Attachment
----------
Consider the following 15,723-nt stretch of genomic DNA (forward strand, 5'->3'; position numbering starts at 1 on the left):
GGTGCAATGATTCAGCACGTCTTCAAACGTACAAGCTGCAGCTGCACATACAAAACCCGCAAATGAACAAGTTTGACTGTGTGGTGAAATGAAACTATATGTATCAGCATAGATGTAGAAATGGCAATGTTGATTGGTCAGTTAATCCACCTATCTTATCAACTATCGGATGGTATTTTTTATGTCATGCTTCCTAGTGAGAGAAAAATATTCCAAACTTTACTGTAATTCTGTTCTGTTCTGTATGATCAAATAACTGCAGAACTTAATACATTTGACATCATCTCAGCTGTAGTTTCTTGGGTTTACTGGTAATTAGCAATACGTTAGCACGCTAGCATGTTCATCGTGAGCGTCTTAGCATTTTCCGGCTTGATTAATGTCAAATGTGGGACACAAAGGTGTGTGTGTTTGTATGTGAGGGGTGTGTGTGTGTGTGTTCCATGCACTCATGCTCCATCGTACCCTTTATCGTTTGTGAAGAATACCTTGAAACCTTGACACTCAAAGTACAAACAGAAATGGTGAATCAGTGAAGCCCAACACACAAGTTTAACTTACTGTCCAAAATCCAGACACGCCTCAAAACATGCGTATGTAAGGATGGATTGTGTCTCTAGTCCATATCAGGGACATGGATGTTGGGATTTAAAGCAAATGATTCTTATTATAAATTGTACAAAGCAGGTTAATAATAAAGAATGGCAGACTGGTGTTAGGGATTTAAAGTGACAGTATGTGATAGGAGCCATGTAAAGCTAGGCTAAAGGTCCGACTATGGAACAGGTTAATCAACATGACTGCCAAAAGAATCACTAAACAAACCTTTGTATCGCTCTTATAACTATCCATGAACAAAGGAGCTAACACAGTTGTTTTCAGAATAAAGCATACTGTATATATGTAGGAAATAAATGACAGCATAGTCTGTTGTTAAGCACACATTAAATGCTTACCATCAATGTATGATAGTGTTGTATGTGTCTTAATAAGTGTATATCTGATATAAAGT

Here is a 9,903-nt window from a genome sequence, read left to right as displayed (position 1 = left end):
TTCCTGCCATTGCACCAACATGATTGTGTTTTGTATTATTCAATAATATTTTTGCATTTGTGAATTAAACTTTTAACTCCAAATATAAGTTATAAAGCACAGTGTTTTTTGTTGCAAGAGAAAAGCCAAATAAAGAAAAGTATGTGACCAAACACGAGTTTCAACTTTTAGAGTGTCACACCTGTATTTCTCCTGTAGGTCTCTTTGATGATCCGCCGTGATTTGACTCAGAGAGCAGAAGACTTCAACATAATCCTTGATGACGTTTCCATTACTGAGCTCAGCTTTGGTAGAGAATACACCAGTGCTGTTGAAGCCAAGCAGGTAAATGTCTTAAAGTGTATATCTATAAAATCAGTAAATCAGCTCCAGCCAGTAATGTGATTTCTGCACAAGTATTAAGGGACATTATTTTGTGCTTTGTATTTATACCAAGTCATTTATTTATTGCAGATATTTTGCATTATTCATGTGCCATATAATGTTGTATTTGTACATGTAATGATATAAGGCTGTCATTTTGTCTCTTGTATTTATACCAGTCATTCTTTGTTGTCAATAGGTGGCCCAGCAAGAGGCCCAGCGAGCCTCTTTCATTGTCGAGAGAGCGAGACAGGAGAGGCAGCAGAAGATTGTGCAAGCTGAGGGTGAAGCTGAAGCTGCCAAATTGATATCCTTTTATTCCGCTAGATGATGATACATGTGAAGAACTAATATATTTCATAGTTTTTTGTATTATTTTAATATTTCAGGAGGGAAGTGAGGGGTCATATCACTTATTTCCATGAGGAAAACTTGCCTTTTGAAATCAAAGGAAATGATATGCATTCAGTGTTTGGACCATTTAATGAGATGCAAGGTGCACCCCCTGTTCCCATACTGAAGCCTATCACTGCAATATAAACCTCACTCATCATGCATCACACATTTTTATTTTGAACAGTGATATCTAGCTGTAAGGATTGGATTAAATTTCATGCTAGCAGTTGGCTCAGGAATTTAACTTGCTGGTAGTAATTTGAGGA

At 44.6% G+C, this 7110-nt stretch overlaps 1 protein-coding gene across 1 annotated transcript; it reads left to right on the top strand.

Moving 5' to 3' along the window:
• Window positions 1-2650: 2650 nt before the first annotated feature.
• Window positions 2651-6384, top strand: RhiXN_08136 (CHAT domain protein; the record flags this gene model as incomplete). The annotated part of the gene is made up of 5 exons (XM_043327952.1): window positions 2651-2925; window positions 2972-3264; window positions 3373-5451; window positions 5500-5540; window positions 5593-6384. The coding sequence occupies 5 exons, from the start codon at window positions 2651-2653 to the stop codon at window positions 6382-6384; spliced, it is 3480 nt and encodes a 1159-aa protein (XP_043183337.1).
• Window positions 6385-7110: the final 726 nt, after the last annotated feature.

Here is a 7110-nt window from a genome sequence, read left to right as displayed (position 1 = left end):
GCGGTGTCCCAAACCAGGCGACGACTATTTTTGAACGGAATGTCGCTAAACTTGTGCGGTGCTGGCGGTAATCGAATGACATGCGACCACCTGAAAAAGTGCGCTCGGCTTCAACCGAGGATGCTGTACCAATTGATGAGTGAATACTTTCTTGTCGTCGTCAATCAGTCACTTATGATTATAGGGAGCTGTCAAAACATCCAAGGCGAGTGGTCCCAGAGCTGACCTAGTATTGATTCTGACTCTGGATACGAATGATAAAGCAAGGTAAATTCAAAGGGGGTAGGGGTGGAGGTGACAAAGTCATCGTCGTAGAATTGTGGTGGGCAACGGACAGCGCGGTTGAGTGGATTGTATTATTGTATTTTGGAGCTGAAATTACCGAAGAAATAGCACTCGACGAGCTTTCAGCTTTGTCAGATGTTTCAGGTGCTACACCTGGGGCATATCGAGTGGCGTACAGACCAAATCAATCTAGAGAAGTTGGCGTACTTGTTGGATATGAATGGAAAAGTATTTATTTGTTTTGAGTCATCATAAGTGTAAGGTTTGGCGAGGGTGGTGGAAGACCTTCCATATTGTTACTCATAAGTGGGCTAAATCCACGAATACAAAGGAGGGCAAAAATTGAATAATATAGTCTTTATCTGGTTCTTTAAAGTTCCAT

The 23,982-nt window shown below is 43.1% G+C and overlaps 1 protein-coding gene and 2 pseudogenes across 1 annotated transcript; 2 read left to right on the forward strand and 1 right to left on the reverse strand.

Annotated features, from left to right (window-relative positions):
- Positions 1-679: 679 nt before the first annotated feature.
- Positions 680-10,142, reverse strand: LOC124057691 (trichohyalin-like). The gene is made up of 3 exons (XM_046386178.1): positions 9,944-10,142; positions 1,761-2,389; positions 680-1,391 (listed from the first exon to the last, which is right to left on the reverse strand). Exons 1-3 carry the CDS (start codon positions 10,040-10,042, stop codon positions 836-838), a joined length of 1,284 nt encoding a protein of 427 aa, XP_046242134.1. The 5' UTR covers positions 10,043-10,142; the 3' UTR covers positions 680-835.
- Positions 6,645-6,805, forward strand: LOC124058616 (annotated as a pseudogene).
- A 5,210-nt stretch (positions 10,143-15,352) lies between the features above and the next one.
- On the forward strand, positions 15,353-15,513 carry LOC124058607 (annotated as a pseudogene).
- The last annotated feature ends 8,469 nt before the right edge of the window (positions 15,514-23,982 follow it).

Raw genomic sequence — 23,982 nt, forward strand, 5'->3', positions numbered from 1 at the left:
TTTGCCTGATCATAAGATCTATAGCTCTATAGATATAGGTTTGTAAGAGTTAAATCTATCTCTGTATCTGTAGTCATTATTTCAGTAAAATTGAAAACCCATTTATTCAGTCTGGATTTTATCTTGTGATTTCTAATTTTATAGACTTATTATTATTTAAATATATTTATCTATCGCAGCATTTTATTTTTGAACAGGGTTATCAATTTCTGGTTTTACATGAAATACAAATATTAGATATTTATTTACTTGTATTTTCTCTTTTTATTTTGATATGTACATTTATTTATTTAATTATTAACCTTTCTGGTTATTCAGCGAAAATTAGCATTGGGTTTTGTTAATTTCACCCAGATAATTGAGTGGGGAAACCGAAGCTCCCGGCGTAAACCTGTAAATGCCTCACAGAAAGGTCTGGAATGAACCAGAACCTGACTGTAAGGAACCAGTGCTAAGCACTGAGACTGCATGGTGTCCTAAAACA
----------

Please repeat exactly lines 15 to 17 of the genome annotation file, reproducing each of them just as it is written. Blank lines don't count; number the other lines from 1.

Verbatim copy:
- Positions 680-10,142, reverse strand: LOC124057691 (trichohyalin-like). The gene is made up of 3 exons (XM_046386178.1): positions 9,944-10,142; positions 1,761-2,389; positions 680-1,391 (listed from the first exon to the last, which is right to left on the reverse strand). Exons 1-3 carry the CDS (start codon positions 10,040-10,042, stop codon positions 836-838), a joined length of 1,284 nt encoding a protein of 427 aa, XP_046242134.1. The 5' UTR covers positions 10,043-10,142; the 3' UTR covers positions 680-835.
- Positions 6,645-6,805, forward strand: LOC124058616 (annotated as a pseudogene).
- A 5,210-nt stretch (positions 10,143-15,352) lies between the features above and the next one.